Unemployment

Bridge the Gap With, Part-Time & Temp Work

If you are like most job seekers, you have trouble even getting a callback, let alone a job. Two of your most pressing problems get progressively worse the longer you go without working: your starts to run out, and if employers see you as chronically unemployed, it can make landing a job even harder. Keeping yourself afloat with a part-time or temp job in the short term can help make you more viable for better jobs in the long term.

Why Part-Time and Temp Jobs?

As the old saying says, “Something is better than nothing.” Even though a part-time or temp job isn’t the full-time gig you are looking for, it still comes with a check and even the potential for partial benefits. Part-time and temp jobs also leave you with at least some free time to continue the search for your elusive full-time job.

Working on a part-time or temporary basis might make the job search shorter than you expected. Employers often hire part-timers or temps to help with overflows when they see a temporary spike in business. If that spike ends up turning into sustained growth (which every business owner will try to make it do), part-time or temp employees who already know the ropes will be the first place they turn when full-time positions open up.

Even if part-time and temp jobs don’t lead directly to full-time opportunities, they at least add to your employability by narrowing the gaps in your employment history. When an employer sees that you have spent the last nine months working, they see you (rightly or wrongly) as more committed than a similar candidate with nine months off the job. Besides, there is no rule saying you have to mention that the job you currently work is part-time.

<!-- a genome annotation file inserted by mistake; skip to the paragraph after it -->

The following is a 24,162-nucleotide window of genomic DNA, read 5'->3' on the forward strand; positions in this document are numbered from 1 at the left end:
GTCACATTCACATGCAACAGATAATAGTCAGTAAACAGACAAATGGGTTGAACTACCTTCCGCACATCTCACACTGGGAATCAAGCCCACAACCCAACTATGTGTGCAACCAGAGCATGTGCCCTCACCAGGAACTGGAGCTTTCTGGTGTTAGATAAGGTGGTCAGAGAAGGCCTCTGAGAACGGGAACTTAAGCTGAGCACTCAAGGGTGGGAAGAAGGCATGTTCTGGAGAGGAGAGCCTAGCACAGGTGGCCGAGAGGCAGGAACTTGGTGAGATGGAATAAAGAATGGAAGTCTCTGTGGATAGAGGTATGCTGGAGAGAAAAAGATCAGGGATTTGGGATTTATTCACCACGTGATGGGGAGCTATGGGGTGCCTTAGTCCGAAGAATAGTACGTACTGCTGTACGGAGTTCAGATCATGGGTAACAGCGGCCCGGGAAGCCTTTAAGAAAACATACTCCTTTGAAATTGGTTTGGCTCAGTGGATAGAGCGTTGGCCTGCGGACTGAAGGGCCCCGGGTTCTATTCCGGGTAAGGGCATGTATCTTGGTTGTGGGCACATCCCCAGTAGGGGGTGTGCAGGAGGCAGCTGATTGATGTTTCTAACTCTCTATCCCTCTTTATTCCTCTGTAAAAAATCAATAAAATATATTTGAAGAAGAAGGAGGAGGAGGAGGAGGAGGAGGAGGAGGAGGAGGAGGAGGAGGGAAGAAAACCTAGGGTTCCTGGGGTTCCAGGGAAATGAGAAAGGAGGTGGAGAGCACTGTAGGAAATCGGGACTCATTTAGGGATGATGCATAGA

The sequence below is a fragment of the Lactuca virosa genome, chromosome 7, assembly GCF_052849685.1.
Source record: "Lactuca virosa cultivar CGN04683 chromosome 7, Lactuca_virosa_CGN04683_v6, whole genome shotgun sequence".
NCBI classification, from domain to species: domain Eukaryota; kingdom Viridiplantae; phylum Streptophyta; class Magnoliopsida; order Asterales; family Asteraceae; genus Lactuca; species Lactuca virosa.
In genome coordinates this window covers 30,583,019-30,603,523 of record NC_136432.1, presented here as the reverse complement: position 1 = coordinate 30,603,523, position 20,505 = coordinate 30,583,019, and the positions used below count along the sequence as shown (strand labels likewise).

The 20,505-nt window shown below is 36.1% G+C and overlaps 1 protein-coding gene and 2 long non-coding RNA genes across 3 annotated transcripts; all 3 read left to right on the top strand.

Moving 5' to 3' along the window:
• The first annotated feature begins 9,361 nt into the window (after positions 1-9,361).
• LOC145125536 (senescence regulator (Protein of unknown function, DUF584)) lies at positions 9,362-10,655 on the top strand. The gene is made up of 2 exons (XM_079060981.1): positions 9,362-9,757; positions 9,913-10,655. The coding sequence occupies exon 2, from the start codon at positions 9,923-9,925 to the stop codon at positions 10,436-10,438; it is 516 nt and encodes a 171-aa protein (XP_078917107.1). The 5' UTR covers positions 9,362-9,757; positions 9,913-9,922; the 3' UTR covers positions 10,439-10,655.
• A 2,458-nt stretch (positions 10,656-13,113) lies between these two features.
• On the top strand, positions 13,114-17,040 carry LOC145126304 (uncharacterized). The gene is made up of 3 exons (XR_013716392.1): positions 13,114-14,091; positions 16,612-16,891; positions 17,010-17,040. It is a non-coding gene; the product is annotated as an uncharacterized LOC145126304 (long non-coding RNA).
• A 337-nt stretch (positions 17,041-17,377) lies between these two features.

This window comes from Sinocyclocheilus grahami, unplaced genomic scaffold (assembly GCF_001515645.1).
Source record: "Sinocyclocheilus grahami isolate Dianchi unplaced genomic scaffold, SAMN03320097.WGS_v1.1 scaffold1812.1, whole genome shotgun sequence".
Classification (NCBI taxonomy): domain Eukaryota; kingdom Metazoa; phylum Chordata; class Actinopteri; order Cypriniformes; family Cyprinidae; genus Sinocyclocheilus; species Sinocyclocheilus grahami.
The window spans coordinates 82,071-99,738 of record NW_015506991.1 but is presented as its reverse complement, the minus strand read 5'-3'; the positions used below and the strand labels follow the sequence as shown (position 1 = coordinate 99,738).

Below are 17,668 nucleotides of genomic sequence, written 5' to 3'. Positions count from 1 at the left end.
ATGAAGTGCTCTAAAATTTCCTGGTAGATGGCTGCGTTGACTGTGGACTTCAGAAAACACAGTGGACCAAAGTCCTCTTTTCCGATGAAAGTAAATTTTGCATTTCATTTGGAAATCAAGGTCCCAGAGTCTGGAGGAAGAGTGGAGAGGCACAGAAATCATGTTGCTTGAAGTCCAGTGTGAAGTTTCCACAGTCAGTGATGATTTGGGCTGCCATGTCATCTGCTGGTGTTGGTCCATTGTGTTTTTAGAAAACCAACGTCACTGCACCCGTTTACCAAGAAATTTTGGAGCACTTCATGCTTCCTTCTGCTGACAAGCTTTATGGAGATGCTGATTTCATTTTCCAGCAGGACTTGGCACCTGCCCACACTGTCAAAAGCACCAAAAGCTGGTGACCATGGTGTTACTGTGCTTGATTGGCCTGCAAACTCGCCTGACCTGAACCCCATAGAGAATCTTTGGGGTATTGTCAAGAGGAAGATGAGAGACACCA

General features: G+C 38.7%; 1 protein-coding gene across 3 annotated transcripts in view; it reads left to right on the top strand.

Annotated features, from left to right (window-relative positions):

A part-time or temporary job inside your field will deepen the experience you can cite on your résumé, while a job outside your field will demonstrate a broader skill and experience set. No matter what, a part-time or temp job can’t make you look worse than no work at all.

What kind of part-time or temp work can I get?

The range of jobs that employers are looking to fill on a part-time basis is pretty surprising. Just browsing the part-time section on my local craigslist page reveals everything from ice cream scoopers to Java developers to experienced civil litigation lawyers.

Companies hire temps because they are experiencing an unexpected surge in sales, or a new project has come up, or some of their regular employees are out sick, resulting in a backlog of work. Temp work can be in manufacturing, warehousing, retail, office, and service sectors. Even professional jobs like accounting, nursing, and engineering have occasional temporary openings.

Where Should I Look?

Looking for part-time work is the same as looking for full-time work. Most of your search will be online, at the places that you probably already look. Monster, Indeed, and CareerBuilder all have part-time filters that will display only the available part-time positions. You can find a link to part-time opportunities at the bottom of the jobs column on any craigslist city page. Scroll through the full variety of jobs. You never know what you might find that would be fun or interesting to do for a few hours a week.

Most of those sites also have links temporary positions, but temp jobs are easier to find through temp agencies like Manpower, AppleOne, and Act-1. Employers prefer to work with agencies because they don’t want to go through the hassle of advertising, interviewing, and checking backgrounds to for a temporary worker. Temp agencies take care of all that for employers before the temp ever shows up at the job site. Some temp agencies also offer benefits to long-time or high-performing temps.

While temporary and part-time work probably won’t pay all of the bills or provide you with the benefits and perks of a full-time job, they are a good stop-gap to keep money rolling in and to keep your résumé alive.


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Unemployment